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BBR Ferrari Enzo Review
Authored by Leslie
Gallery of this model can be found here

Wheels, Brakes and Undercarriage

The wheels on the model are faithful reproductions of their 1:1 counterparts. Even though they are made of plastic, the spokes are crisply detailed as are the tire valve stems, which are separate pieces to the wheels. The rims are properly painted to have a matt alloy look. Tires are accurately treaded but have no Bridgestone markings. Their profile also seems to be a little high compared to their 1:1 counterparts.

All four wheels are removable with the help of the included tool to reveal reasonably good brake details. The disks and rotors are painted to simulate a carbon composite material. They are plastic pieces that are dimpled to fake crossed drilling. Mind you, the dimples themselves are deep enough and nicely black-washed to not detract from the overall look. The callipers are painted black with tampoed Ferrari logos in white. The brake rotors rotate independent of the static callipers.

The undercarriage, as one would expect on any modern Ferrari, is completely flat. Unlike similar high end models from Exoto or CMC, the undercarriage is made of black plastic as opposed to metal. What looks like rivets or screw heads are moulded into the plastic itself and not separate pieces as found on the CMC McLaren Mercedes SLR. The undercarriage also features a spoiler at the front and an air splitter at the rear which, as far as I can tell, are accurately reproduced. Front suspension details are clearly visible when looking up from underneath the car while the rear suspension is hidden from view. The model features working suspension on all four wheels via metal suspension arms.



The engine bay is well detailed with springs for the suspension, tiny labels on top of the wheel wells, carbon fiber pattern on various covers and panels, aluminium insulation look on the firewall and crisscrossing wires and cables etc. For this price range however, I was expecting more detailed painting in the engine bay and also the use of braided and rubber sleeved wires as found on the aforementioned CMC SLR which costs less. It’s very good, but could be better given the price of the model.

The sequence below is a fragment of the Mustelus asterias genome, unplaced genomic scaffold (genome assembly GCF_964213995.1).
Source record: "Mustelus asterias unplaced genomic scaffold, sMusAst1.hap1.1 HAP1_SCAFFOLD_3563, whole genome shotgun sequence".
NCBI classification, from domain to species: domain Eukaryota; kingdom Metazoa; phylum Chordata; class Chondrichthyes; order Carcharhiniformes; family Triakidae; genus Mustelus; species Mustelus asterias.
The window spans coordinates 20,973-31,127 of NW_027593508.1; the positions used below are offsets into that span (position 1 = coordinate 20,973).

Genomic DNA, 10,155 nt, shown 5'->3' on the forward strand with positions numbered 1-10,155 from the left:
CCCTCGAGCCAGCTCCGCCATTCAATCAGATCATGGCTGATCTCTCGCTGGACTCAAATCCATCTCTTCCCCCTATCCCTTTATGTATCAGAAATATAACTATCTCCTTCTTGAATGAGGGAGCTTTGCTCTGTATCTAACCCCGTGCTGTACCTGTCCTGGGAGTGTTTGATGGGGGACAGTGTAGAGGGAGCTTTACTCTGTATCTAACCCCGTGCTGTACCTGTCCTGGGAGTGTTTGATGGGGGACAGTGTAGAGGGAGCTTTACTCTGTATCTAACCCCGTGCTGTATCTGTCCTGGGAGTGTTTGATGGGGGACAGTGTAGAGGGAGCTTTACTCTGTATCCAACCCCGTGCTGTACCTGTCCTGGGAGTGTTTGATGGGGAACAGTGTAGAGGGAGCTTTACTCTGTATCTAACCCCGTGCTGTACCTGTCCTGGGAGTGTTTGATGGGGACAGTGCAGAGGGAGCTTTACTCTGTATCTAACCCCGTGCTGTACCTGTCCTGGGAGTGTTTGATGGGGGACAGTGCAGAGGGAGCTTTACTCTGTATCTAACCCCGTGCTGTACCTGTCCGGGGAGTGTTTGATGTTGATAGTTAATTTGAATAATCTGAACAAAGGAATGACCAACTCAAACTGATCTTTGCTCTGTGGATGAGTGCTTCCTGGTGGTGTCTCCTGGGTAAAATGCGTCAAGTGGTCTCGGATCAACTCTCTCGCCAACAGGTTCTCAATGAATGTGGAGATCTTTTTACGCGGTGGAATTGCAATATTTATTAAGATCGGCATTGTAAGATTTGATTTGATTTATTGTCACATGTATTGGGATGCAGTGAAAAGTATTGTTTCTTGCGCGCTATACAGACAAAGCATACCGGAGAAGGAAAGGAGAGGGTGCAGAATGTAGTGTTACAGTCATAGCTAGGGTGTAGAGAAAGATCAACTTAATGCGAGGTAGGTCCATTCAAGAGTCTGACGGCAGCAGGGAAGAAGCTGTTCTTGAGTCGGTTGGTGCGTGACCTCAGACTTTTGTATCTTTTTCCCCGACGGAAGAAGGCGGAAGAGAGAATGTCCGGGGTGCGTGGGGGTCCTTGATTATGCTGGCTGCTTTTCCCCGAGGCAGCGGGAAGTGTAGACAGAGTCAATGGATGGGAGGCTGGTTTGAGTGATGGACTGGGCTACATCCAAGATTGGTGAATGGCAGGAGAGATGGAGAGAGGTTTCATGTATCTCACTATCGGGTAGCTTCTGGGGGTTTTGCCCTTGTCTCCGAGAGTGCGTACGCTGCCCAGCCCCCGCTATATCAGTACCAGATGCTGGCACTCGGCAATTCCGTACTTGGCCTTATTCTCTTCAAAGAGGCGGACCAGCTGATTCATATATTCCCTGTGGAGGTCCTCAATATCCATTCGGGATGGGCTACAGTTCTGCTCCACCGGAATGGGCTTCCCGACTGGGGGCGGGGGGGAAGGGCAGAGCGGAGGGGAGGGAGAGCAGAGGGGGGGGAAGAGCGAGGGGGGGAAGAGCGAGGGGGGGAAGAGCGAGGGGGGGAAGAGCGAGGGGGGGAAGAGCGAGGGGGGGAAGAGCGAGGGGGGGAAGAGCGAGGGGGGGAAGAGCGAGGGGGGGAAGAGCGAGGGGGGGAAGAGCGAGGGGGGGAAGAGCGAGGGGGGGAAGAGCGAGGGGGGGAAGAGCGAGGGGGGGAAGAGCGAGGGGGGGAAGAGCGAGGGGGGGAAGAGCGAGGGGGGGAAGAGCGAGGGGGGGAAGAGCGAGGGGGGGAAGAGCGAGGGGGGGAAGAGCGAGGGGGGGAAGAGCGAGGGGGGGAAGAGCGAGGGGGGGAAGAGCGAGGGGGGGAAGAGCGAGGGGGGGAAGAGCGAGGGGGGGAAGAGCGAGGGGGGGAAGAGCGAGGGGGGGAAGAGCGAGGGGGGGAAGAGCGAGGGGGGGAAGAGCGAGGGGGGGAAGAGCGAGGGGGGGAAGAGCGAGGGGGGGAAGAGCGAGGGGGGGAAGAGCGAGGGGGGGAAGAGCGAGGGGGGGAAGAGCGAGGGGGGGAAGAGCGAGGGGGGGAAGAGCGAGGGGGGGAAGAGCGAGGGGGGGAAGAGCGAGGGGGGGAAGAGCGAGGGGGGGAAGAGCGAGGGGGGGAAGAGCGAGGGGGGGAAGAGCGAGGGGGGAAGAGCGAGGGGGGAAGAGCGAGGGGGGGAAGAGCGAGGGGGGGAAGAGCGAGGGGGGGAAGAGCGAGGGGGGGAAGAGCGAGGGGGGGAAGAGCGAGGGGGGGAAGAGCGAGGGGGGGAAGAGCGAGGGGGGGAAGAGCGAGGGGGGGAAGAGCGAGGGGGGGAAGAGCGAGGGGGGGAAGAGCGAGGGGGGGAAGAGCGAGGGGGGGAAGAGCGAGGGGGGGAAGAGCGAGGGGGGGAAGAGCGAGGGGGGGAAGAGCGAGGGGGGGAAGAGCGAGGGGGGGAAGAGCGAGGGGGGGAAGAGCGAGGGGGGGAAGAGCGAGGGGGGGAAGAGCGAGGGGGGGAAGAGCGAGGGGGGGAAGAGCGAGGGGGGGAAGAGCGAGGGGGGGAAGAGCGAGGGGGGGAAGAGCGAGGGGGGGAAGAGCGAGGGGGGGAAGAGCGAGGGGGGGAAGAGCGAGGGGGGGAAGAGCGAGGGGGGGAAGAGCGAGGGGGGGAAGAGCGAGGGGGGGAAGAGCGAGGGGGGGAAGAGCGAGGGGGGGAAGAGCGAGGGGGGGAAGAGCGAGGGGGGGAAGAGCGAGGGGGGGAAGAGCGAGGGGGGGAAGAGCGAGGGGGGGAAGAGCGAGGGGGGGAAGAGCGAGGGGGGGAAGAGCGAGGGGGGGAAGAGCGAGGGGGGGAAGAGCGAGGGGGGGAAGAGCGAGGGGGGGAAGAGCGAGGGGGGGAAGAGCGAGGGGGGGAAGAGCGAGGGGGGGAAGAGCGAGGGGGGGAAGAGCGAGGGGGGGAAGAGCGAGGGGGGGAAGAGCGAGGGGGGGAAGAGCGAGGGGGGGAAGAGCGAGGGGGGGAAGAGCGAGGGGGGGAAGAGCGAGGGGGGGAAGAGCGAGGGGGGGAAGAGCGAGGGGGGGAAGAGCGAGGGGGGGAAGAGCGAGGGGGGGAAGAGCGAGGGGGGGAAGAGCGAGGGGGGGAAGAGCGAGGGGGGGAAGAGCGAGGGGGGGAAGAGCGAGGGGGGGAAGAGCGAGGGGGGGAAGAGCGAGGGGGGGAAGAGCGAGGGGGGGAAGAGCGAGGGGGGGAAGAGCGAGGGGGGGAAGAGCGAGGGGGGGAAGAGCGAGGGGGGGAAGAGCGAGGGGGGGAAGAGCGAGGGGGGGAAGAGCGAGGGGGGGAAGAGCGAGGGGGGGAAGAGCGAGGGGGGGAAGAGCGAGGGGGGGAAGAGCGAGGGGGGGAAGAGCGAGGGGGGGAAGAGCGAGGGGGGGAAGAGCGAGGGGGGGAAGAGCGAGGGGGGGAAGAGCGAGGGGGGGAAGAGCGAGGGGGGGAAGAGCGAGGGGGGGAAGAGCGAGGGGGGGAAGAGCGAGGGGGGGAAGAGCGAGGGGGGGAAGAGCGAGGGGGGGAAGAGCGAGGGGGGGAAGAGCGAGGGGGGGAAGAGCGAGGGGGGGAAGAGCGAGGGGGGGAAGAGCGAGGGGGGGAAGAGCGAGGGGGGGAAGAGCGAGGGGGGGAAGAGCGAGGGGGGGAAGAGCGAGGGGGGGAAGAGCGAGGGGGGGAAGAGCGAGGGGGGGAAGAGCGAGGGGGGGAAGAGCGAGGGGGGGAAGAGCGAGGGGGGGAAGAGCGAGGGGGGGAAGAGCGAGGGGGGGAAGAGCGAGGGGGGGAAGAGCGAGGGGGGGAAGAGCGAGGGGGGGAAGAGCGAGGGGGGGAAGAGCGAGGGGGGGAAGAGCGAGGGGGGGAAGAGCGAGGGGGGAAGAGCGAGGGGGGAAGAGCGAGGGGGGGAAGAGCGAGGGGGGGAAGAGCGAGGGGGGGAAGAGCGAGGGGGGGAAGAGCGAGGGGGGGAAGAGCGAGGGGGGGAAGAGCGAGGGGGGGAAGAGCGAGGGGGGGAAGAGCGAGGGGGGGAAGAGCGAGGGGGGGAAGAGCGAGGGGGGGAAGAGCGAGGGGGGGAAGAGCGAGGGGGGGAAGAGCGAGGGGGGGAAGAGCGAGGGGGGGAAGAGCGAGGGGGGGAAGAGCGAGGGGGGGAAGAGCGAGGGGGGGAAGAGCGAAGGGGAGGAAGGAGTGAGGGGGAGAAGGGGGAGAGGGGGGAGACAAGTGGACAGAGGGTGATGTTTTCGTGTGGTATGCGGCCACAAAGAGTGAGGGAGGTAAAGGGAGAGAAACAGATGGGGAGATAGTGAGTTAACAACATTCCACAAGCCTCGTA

The cockpit looks good with its red and black colour scheme. The seats are nicely moulded with a stitching look. Switchgears are all accurately represented. There are even some glossy carbon fiber look panels on the dash and center console. Some might argue that the lack of real leather seats on a high end model is a letdown. I would tend to agree if the leather is fine grained like those used on the CMC Ferrari 250 GT SWB but would prefer nicely moulded painted plastic, like those on the BBR Enzo, if the leather is akin to scaled elephant hide as found on some other models.

The boot at the front opens up via a button found underneath the model to reveal some nice details. A scaled removable overnight bag can be found in the also removable luggage tray. The tray is lined to simulate carpeting. An extremely detailed battery can be found underneath the luggage tray. One can also look through the holes in the front compartment and see the detailed coil sprung front suspension.


BBR Ferrari Enzo

BBR Ferrari Enzo

BBR Ferrari Enzo

BBR Ferrari Enzo

BBR Ferrari Enzo

BBR Ferrari Enzo
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